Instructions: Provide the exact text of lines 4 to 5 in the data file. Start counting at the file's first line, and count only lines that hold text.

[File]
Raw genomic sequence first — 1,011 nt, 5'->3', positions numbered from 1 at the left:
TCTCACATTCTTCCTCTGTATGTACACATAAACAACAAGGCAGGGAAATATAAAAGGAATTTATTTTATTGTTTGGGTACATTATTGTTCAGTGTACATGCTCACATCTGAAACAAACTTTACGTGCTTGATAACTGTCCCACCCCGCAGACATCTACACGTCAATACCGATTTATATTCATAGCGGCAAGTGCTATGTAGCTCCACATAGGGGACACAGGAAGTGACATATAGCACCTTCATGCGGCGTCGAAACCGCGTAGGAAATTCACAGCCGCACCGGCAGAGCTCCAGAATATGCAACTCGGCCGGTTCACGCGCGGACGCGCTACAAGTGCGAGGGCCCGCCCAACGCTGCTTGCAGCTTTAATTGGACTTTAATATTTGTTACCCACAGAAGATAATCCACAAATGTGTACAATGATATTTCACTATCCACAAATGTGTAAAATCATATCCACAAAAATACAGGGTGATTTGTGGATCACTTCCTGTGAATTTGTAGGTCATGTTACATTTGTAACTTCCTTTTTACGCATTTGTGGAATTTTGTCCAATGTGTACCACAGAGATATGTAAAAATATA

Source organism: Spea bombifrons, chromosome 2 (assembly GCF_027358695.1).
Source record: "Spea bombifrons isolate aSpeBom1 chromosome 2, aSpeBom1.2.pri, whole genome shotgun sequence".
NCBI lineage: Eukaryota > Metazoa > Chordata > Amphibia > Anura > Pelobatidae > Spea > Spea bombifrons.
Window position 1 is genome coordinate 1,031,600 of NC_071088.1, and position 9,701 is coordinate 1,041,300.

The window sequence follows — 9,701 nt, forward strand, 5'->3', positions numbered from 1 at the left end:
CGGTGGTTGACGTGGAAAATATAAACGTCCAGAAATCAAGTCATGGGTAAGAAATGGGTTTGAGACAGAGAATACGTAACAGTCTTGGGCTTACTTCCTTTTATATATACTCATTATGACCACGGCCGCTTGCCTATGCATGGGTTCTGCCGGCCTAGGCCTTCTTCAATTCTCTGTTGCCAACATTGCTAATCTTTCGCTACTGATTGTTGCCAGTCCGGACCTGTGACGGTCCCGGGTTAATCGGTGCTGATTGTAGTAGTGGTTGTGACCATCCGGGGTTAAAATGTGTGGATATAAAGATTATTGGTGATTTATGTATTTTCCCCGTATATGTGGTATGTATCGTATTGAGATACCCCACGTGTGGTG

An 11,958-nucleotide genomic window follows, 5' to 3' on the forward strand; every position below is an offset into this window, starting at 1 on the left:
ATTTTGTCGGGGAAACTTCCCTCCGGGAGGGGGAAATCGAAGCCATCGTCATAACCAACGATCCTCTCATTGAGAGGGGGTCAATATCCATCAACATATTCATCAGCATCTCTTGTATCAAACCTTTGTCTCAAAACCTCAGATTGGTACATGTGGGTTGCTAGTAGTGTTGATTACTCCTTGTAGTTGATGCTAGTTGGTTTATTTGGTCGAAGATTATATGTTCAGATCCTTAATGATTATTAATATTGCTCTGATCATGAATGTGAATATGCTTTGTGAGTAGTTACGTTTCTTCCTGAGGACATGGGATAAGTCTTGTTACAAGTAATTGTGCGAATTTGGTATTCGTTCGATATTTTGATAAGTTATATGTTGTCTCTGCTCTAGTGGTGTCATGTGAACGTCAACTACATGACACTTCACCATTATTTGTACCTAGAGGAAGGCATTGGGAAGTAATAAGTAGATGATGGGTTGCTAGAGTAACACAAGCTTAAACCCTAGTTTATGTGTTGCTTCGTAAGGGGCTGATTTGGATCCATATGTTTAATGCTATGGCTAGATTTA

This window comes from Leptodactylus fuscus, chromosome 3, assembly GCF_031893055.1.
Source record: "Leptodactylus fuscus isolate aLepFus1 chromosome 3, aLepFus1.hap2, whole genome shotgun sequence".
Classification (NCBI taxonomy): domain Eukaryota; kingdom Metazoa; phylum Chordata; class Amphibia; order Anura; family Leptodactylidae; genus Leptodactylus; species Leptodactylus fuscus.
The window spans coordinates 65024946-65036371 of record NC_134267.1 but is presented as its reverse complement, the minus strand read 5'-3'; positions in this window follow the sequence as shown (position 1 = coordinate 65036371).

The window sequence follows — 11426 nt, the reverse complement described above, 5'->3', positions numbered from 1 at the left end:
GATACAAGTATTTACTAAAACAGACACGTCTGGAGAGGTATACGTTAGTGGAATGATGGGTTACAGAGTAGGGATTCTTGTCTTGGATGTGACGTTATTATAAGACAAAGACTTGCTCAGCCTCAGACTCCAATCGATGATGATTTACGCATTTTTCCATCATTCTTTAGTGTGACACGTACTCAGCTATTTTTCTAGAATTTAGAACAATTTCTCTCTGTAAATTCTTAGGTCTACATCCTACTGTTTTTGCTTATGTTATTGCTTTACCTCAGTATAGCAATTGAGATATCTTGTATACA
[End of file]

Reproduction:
Source record: "Spea bombifrons isolate aSpeBom1 chromosome 2, aSpeBom1.2.pri, whole genome shotgun sequence".
NCBI lineage: Eukaryota > Metazoa > Chordata > Amphibia > Anura > Pelobatidae > Spea > Spea bombifrons.